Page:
Leader and Vanguard in Mass Society: The Peronist Movement in Argentina, 1971
Political Woman, 1974
The New Presidential Elite: Men and Women in National Politics, 1976
Dismantling the Parties: Reflections on Party Reform and Party Decomposition, 1978
Dictatorships and Double Standards: Rationalism and Realism in Politics, 1982
The Reagan Phenomenon, and Other Speeches on Foreign Policy, 1983
The Reagan Doctrine and U.S. Foreign Policy, 1985
The United States and the World: Setting Limits, 1986
Legitimacy and Force, 1987 (2 volumes)
The Withering Away of the Totalitarian State . . . and Other Surprises, 1990
Security and Insecurity: A Critique of Clinton Policy at Midterm, 1994 (with Jacqueline Tillman)
Good Intentions: Lost on the Road to the New World Order, 1996
The Strategy of Deception: A Study in World-Wide Communist Tactics, 1963
Idealism, Realism, and the Myth of Appeasement, 1990
Jeane J. Kirkpatrick’s tenacious advocacy of American interests in international politics and her conscious role as an advocate for women combining career and family made her an influential figure in contemporary thought.
Born Jeane Duane Jordan, she graduated in 1948 from Barnard College in New York City and earned her master’s degree from Columbia University in 1950. In 1955 she married Evron Kirkpatrick, who was later named executive director of the American Political Science Association. She chose to take a temporary leave from academics and raise their three sons, Douglas Jordan, John Evron, and Stuart Alan.
In the mid-1960’s Kirkpatrick returned to academics. She served as assistant professor of political science at Trinity College from 1962 to 1967. From 1967 to 1981, she taught political science at Georgetown University. In 1968 she earned her Ph.D. from Columbia University. Kirkpatrick was also active in the Democratic Party; in 1972 she was involved in forming the Coalition for a Democratic Majority, an organization designed to mitigate what she and her colleagues perceived to be Senator George McGovern’s excessive influence on the Democratic Party.
Kirkpatrick opposed the foreign policy of President Jimmy Carter’s administration, asserting that it overlooked the injustices of communist “totalitarian” dictatorships while undermining right-wing “authoritarian” regimes that supported U.S. interests. Her distinction between the hostile “totalitarian” left and the friendly “authoritarian” right proved controversial. Kirkpatrick was adamant and vocal about her views, and they caught the attention of Ronald Reagan. Once elected president, he appointed her to the post of U.S. ambassador to the United Nations. She served in this position from 1981 until her resignation in 1985. Kirkpatrick contributed to a resurgent increase in U.S. activity and influence in the United Nations.
After serving her tenure at the United Nations, she became a vocal member of the Republican Party, publishing commentaries on national and international affairs in a variety of conservative and mainstream magazines and scholarly journals. She gained a large audience through her writing and editing of books on contemporary politics and political theory. Kirkpatrick was also a member of the executive council of the American Political Science Association.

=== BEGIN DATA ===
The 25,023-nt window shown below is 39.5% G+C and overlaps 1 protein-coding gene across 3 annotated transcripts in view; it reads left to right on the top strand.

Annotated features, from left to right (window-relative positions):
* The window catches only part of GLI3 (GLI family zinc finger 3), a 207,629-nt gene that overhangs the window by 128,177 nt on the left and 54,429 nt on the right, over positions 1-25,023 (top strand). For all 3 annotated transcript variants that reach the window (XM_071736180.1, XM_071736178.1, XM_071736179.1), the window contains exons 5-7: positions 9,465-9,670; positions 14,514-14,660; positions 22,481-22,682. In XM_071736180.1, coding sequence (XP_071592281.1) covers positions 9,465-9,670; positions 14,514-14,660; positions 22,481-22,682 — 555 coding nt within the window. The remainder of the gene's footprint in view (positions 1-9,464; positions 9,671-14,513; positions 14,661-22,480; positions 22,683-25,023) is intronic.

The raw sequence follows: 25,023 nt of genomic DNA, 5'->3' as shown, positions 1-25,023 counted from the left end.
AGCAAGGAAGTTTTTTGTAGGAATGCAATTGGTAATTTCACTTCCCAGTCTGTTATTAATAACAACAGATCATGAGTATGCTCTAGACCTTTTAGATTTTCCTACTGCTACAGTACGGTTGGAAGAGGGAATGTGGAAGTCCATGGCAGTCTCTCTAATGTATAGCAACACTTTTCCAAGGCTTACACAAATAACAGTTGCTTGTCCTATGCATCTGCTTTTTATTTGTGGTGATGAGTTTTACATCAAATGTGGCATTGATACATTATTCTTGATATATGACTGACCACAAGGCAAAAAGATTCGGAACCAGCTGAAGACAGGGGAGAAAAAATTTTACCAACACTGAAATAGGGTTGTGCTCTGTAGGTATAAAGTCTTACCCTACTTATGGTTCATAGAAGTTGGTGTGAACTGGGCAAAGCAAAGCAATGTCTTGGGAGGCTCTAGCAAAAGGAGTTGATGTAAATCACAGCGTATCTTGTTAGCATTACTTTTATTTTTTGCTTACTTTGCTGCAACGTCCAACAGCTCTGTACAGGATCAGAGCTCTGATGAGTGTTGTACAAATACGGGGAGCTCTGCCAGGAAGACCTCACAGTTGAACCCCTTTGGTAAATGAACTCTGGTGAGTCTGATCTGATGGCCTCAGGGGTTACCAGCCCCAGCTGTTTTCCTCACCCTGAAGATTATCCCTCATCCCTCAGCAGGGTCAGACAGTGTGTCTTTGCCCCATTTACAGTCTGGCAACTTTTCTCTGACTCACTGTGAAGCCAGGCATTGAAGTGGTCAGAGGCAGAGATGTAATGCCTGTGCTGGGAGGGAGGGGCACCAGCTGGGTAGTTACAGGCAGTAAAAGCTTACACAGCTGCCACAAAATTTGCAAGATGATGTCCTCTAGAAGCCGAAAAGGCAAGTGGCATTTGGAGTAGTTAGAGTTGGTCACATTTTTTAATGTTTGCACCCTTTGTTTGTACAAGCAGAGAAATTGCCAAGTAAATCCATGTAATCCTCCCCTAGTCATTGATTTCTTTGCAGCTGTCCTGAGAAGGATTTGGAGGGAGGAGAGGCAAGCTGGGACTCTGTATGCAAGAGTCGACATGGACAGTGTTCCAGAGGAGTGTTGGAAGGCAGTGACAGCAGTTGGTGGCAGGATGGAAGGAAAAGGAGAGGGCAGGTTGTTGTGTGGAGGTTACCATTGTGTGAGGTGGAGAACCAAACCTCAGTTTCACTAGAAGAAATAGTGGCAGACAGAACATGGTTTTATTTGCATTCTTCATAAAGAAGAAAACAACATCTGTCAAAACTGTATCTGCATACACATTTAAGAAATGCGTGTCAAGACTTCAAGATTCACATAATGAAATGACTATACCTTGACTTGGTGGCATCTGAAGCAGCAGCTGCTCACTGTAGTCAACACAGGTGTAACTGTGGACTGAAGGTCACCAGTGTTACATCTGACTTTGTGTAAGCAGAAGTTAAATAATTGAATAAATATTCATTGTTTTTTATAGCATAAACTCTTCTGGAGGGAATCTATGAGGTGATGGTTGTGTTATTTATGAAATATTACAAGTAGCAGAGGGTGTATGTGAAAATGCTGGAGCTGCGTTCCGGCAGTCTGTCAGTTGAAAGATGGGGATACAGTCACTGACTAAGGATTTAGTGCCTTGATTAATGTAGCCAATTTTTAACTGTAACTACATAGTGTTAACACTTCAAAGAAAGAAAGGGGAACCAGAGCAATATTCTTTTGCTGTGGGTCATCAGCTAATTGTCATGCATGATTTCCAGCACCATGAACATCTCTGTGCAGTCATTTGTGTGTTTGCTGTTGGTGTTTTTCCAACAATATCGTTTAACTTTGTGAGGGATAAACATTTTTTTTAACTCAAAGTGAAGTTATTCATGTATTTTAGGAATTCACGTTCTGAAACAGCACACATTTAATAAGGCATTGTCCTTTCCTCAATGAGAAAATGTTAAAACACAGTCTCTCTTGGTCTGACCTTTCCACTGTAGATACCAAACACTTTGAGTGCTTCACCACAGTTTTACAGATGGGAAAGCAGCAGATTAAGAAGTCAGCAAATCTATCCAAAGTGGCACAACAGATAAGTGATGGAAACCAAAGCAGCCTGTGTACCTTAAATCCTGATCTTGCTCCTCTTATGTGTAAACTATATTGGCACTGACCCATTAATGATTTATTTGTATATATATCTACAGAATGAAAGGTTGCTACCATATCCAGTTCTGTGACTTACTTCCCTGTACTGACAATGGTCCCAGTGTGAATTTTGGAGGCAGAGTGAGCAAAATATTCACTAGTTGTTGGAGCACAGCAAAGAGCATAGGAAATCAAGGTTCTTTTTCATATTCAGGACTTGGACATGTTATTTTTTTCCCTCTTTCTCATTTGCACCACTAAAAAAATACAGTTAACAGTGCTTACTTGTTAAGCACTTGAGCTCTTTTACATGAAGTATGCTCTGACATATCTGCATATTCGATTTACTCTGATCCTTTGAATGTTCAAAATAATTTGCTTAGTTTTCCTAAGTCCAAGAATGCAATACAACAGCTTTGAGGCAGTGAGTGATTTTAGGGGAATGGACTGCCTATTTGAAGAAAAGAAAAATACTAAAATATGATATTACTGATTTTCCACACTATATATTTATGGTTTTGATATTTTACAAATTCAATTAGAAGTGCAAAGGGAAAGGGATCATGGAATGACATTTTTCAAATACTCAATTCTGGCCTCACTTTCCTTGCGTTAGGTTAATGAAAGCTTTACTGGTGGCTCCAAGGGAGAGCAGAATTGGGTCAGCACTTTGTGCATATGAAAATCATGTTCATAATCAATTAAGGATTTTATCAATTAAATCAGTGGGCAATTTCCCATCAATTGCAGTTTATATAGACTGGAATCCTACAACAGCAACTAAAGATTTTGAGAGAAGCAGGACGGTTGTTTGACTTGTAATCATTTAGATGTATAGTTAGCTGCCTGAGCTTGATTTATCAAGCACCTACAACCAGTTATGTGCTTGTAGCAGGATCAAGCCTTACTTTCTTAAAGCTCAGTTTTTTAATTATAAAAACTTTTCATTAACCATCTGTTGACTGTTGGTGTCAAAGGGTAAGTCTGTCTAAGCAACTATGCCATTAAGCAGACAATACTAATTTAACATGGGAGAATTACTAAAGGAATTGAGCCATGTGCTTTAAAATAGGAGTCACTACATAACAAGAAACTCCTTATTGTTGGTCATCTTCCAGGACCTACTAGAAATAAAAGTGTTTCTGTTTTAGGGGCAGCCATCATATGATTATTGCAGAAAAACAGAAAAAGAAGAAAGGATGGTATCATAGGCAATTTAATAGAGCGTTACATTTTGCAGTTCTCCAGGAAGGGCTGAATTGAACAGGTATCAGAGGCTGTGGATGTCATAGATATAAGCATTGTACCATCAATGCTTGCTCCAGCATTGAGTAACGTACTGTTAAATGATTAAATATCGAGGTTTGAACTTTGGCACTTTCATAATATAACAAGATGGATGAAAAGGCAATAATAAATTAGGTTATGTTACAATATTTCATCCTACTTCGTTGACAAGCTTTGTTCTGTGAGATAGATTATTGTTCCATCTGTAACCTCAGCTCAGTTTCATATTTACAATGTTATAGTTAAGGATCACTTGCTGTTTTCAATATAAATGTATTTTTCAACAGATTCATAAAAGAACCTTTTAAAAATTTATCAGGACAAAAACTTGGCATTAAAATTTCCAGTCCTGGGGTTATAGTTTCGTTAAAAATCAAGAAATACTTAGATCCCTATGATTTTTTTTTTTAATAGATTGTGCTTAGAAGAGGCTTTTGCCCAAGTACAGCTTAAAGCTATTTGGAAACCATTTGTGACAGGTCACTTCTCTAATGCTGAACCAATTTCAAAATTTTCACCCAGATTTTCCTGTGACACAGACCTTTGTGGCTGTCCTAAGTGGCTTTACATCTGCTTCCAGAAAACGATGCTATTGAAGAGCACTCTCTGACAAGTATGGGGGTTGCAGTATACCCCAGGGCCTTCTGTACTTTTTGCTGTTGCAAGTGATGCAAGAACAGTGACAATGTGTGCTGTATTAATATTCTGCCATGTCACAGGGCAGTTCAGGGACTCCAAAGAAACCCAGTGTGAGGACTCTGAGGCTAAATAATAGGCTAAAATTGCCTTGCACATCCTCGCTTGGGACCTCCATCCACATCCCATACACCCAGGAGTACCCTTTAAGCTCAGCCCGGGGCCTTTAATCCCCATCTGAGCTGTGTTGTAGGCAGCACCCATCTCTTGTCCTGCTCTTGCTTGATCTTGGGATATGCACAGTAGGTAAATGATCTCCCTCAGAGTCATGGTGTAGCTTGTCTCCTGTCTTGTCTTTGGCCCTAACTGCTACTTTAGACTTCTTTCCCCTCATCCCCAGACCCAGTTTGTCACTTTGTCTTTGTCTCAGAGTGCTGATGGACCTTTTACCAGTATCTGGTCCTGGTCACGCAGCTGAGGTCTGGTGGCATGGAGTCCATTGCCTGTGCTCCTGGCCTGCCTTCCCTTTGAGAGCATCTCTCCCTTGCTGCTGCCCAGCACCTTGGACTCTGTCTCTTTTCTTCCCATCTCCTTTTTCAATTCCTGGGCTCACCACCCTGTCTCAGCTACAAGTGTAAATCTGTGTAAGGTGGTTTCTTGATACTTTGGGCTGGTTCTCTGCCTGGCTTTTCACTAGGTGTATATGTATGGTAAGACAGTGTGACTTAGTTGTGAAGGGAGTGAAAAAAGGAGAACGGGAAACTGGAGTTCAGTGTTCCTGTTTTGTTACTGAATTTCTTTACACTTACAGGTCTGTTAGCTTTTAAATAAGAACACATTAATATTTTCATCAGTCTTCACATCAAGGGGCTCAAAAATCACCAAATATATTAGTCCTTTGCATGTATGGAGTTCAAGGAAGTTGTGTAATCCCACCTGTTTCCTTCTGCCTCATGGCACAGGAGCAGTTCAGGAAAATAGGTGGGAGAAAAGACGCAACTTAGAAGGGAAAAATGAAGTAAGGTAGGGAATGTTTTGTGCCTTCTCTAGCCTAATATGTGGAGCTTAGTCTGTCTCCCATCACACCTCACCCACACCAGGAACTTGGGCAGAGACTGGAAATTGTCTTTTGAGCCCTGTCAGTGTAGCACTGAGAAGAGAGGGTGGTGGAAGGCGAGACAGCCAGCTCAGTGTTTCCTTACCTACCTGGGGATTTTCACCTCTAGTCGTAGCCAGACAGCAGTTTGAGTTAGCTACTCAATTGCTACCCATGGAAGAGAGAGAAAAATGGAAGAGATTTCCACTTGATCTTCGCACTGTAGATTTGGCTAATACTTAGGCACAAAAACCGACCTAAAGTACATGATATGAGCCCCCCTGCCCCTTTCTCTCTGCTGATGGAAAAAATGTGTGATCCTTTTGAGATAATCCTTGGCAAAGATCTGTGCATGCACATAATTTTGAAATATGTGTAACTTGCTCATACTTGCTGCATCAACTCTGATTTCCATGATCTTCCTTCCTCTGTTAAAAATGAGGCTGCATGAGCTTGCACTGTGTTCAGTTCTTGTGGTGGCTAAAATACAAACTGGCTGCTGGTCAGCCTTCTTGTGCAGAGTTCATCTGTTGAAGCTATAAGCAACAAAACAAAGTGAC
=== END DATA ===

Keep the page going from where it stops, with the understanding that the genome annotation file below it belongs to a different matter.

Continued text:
Kirkpatrick was a strong advocate of women embracing both career and family life. As a woman who spent years as her children’s primary caregiver and then built a distinguished career in politics, she pointed to herself as a role model for other women, stating, “My experience demonstrates to my satisfaction that it is both possible and feasible for women in our times to successfully combine traditional and professional roles, that it is not necessary to ape men’s career patterns–starting early and keeping one’s nose to a particular grindstone, but that, instead, one can do quite different things at different stages of one’s life. All that is required is a little luck and a lot of work.”
Kirkpatrick’s discussions of contemporary political theory were forceful and decisive. Her ability to dissect specific issues and present the abstract principles at work made her a powerful commentator and an insightful theorist. Works such as Dictatorships and Double Standards, The Reagan Doctrine and U.S. Foreign Policy, The Withering Away of the Totalitarian State . . . and Other Surprises, and Idealism, Realism and the Myth of Appeasement combine solid arguments and succinct, well-paced writing. Sidelining her political books is her writing about women and her insights into the challenges faced by society as traditional and contemporary roles are merged. Among these works, Political Woman is notable.
Kirkpatrick was widely honored for her role as a political analyst, a diplomat, and a scholar. She received the Distinguished Alumna Award from Stephens College in 1978, the B’nai B’rith Humanitarian Award in 1982, the Award for the Commonwealth Fund in 1983, a Gold Medal from the Veterans of Foreign Wars in 1984, the French Prix Politique award in 1984, the Department of Defense Distinguished Public Service Medal in 1985, the Presidential Medal of Freedom in 1985, the Distinguished Service Medal from the mayor of New York City in 1985, the Hubert Humphrey Award from the American Political Sciences Association in 1988, the Jamestown Freedom Award in 1990, the Centennial Medal of the National Society of the Daughters of the American Revolution in 1991, and the Bronze Palm award in 1992. Kirkpatrick died at her home in Bethesda, Maryland on December 7, 2006.